Review Detail

4.5 6
Young Adult Fiction 4780
There Were Fabulous Parts... And Bleh Parts
Overall rating
Writing Style
Note: I read Treachery in conjunction with the live chat we conducted with the author earlier today. The winner for the paperback copy giveaway from the chat is listed below.
I have very mixed feelings about The Treachery of Beautiful Things. I just finished it, so it's a little difficult to process, so I'll take it one thing at a time...

I loved the theme of this novel. When Jenny revisits the forest where years ago, her brother was snatched by the forest, instead of finding closure, she finds herself drawn in also and finds that the forest is both intensely beautiful and life-threateningly treacherous. She vows to find her lost brother, if only to save her broken family, and comes across blood-sucking Redcaps, soul-stealing gorgeous boys, and man-eating trees. But it is also about the family bond, love, compassion and courage in the face of danger - the qualities of a true May Queen (guess who it turns out to be).

This is a point in which I was severely disappointed in the novel. The characters, although "good", weren't necessarily likable.

Jenny's most often in the "damsel in distress" situation - be it with the aforementioned Redcaps, guys or pixies. One mean word from her new crush and she's running off into the arms of a guy who kisses her and sucks her soul. That leaves Jack (the crush) to feel guilty and journey to all sorts of places to save her. She couldn't have just talked it over? Maybe even ignored him like normal people? Other times, you find her foolishly rescuing a Leczi's ugly baby, which supposedly shows her deep compassion. And then suddenly, she can scare off the monsters, who a day ago, were about to tear her apart. That last part isn't necessarily a character flaw, just a flaw in logic.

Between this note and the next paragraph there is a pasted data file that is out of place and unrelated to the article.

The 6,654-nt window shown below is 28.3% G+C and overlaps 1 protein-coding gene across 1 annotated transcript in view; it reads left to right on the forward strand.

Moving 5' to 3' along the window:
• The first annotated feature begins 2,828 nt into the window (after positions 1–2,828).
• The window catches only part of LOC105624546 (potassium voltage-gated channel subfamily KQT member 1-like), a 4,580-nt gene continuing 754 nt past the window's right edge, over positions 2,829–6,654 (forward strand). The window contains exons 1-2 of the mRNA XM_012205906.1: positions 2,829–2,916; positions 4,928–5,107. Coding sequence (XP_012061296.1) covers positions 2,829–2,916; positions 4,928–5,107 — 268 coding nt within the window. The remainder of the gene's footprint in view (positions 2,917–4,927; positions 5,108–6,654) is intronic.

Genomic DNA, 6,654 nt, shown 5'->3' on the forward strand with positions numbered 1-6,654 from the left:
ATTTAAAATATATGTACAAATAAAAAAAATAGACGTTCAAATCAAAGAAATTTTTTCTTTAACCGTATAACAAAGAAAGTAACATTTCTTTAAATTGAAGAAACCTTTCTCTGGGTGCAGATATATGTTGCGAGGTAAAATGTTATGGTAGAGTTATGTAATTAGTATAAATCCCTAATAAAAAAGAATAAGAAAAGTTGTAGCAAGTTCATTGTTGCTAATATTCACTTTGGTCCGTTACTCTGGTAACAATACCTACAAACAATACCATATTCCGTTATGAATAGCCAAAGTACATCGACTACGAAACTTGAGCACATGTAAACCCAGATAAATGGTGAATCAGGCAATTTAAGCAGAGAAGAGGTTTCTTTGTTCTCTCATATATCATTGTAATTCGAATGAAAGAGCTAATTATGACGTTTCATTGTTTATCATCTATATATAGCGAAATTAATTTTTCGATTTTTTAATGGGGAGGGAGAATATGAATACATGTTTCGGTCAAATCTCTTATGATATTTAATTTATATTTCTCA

I couldn't connect to the torn, tortured-soul Jack whose only memorable characteristic is that he has the one blue and one green eye. He's the guardian of the Edge, which means he must protect outsiders and must help them on their quests, but he has also foolishly promised his loyalty to both the king Oberon and the queen Titania (Mab) who are very much at odds.

Even the "bad guys" - well, you're supposed to hate them, right? Or love-hate them? Or feel as if they mattered in the story, other than just creating a reason for Jack to feel uncertain about his feelings for Jenny, and then when they finally get together in the end, to make it seem all the more magical. Every couple has to have hurdles, right? In this case, they were lame ones. It's not their fault they think they're so invincible!

Puck made a lot more of a mark on me than the other characters - he was mischievous and two-faced, but also caring and loyal when he was needed, but he wasn't even developed properly. He had minimum impact.

The writing style of this author is truly fabulous. She writes in this lyrical prose that brings out the wonder of the forest - the enchanting and the terrifying. However, I found it to be way too long and at times, too slow-paced for my liking. For the first half of the novel, not much occurred and even the action scenes weren't very quick and snappy. Although the book could maybe have used some cutting, I was awed by the pure talent this author has: the inconceivable surroundings, the forests' inhabitants, all felt completely real to me.

I feel cheated! I mostly requested this on Netgalley because of the gorgeous cover, but then I found out from a few mentions on Goodreads that the girl is just a stock photo and has been taken from the The Hedgewitch Queen cover! All they did was flip her, added the forest background, and drew flowers all over. That may be money-saving, but I am totally disappointed! Ack!!

The title, however, is both apt for the story and insightful about reality.
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